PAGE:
BY GENE HEALY:
Libya suffered through an eventful St. Patrick’s Day on Monday: car bomb attacks in Benghazi killed at least eight people, and the U.S. Navy SEALs scored “one for the Morning Glory” by capturing the runaway oil tanker bearing that name in order to return it to the Libyan government, such as it is.
Earlier this month, the North Korean-flagged tanker switched off its satellite transponder — a device that could probably do without an “off” button — and sneaked into Libya’s largest oil port, whereupon Libyans linked to a breakaway eastern militia made off with millions of dollars in oil. But the return of the Morning Glory hardly fixes the problems confronting Libya.
Three years ago today, President Obama announced that America would “not stand idly by in the face of actions that undermine global peace and security;” he’d decided to order military action in “support for a set of universal values.” The next day, the bombing began.
How did that work out? Splendidly! says one of the principal architects of the war, former National Security Council official Samantha Power. Last summer, after becoming U.S. ambassador to the United Nations, Power tweeted: “Great example: Qadhafi fell because the Libyan people bravely stood up, the U.S. stood strong, and the Arab League stood united. #Results.”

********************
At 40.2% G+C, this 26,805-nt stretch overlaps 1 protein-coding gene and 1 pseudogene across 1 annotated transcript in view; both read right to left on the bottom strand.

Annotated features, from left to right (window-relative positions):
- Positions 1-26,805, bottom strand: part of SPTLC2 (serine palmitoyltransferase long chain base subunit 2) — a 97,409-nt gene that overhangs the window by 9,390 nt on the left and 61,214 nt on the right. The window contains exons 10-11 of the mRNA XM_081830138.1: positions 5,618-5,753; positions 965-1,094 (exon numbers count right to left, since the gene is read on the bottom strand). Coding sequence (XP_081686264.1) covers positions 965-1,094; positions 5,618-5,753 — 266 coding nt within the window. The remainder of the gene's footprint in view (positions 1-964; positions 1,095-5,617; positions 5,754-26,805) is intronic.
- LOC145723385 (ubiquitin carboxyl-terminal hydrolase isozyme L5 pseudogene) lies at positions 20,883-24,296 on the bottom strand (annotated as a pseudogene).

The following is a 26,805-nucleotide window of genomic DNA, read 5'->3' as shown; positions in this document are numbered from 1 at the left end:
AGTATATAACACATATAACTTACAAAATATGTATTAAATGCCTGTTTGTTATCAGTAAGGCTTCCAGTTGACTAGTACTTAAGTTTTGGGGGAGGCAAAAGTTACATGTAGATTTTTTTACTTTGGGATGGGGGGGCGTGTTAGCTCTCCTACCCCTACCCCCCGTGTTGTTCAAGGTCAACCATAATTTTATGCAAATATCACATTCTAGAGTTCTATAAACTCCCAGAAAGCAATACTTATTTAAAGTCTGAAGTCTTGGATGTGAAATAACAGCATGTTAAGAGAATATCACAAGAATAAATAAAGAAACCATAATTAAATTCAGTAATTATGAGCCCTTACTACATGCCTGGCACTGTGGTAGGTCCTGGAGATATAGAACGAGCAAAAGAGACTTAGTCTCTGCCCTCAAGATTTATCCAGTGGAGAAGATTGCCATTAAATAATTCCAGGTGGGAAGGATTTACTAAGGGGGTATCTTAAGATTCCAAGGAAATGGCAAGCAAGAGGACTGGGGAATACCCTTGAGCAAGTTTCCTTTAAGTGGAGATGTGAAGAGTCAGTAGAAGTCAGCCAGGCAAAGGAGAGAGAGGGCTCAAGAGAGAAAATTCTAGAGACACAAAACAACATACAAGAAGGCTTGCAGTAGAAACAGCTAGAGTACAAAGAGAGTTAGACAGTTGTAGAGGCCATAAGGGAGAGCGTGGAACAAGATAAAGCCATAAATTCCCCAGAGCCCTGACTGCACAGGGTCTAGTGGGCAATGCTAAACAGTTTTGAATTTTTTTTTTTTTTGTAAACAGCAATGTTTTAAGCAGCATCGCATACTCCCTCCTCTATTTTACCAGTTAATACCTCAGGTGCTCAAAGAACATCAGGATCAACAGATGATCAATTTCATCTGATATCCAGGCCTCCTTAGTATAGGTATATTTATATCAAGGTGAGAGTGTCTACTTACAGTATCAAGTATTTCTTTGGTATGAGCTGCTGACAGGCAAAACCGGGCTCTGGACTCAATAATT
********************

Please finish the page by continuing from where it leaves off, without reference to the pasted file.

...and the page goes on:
Let’s test that self-congratulatory hashtag against what a top official from the previous administration once contemptuously called the “judicious study of discernible reality.” “Political Killings Still Plaguing Post-Qaddafi Libya” is the headline from the New York Times last week, reporting, “[M]ore than 100 prominent figures, senior security officials, judges and political activists have been assassinated in two years, and the wave of killings is decimating local leadership and paralyzing the government and security forces.” Unrest has likewise decimated Libya’s oil production, and “militias hold 8,000 people in prisons.”
But didn’t we at least stop a genocide? That’s what State Department legal adviser Harold Koh suggested in an interview. Koh, previously an ardent opponent of presidential warmaking, gave Obama legal cover for Libya, arguing that bombing Libya didn’t count as “hostilities” under the War Powers Resolution.
Koh defends that decision by insisting that “thousands of lives were saved” — which isn’t much of a legal argument. It’s also not true.
As political scientist Alan J. Kuperman pointed out at the time, Obama “grossly exaggerated the humanitarian threat to justify military action in Libya.”
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